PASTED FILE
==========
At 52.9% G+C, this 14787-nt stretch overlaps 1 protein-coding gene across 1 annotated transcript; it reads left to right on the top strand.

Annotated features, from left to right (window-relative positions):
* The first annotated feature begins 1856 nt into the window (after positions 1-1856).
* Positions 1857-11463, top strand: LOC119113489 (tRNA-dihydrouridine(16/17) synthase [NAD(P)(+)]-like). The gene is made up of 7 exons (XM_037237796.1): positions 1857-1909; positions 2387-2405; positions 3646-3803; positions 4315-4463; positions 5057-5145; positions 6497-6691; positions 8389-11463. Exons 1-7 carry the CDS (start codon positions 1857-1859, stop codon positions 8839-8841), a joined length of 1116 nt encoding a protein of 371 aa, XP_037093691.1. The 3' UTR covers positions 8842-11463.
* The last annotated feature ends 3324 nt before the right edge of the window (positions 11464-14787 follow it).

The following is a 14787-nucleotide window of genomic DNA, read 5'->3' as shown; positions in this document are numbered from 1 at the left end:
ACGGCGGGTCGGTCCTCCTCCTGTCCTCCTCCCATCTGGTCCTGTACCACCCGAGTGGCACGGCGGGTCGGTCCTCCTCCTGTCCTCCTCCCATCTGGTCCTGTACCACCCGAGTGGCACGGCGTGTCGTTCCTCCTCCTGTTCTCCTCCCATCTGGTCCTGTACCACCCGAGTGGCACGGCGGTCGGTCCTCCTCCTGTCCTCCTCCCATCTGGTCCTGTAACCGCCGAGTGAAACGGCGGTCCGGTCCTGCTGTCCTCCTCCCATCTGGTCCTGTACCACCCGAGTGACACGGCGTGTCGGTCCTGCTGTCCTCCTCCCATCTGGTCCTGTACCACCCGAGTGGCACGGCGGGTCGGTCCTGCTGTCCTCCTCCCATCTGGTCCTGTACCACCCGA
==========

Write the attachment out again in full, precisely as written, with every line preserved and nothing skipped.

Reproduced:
At 52.9% G+C, this 14787-nt stretch overlaps 1 protein-coding gene across 1 annotated transcript; it reads left to right on the top strand.

Annotated features, from left to right (window-relative positions):
* The first annotated feature begins 1856 nt into the window (after positions 1-1856).
* Positions 1857-11463, top strand: LOC119113489 (tRNA-dihydrouridine(16/17) synthase [NAD(P)(+)]-like). The gene is made up of 7 exons (XM_037237796.1): positions 1857-1909; positions 2387-2405; positions 3646-3803; positions 4315-4463; positions 5057-5145; positions 6497-6691; positions 8389-11463. Exons 1-7 carry the CDS (start codon positions 1857-1859, stop codon positions 8839-8841), a joined length of 1116 nt encoding a protein of 371 aa, XP_037093691.1. The 3' UTR covers positions 8842-11463.
* The last annotated feature ends 3324 nt before the right edge of the window (positions 11464-14787 follow it).

The following is a 14787-nucleotide window of genomic DNA, read 5'->3' as shown; positions in this document are numbered from 1 at the left end:
ACGGCGGGTCGGTCCTCCTCCTGTCCTCCTCCCATCTGGTCCTGTACCACCCGAGTGGCACGGCGGGTCGGTCCTCCTCCTGTCCTCCTCCCATCTGGTCCTGTACCACCCGAGTGGCACGGCGTGTCGTTCCTCCTCCTGTTCTCCTCCCATCTGGTCCTGTACCACCCGAGTGGCACGGCGGTCGGTCCTCCTCCTGTCCTCCTCCCATCTGGTCCTGTAACCGCCGAGTGAAACGGCGGTCCGGTCCTGCTGTCCTCCTCCCATCTGGTCCTGTACCACCCGAGTGACACGGCGTGTCGGTCCTGCTGTCCTCCTCCCATCTGGTCCTGTACCACCCGAGTGGCACGGCGGGTCGGTCCTGCTGTCCTCCTCCCATCTGGTCCTGTACCACCCGA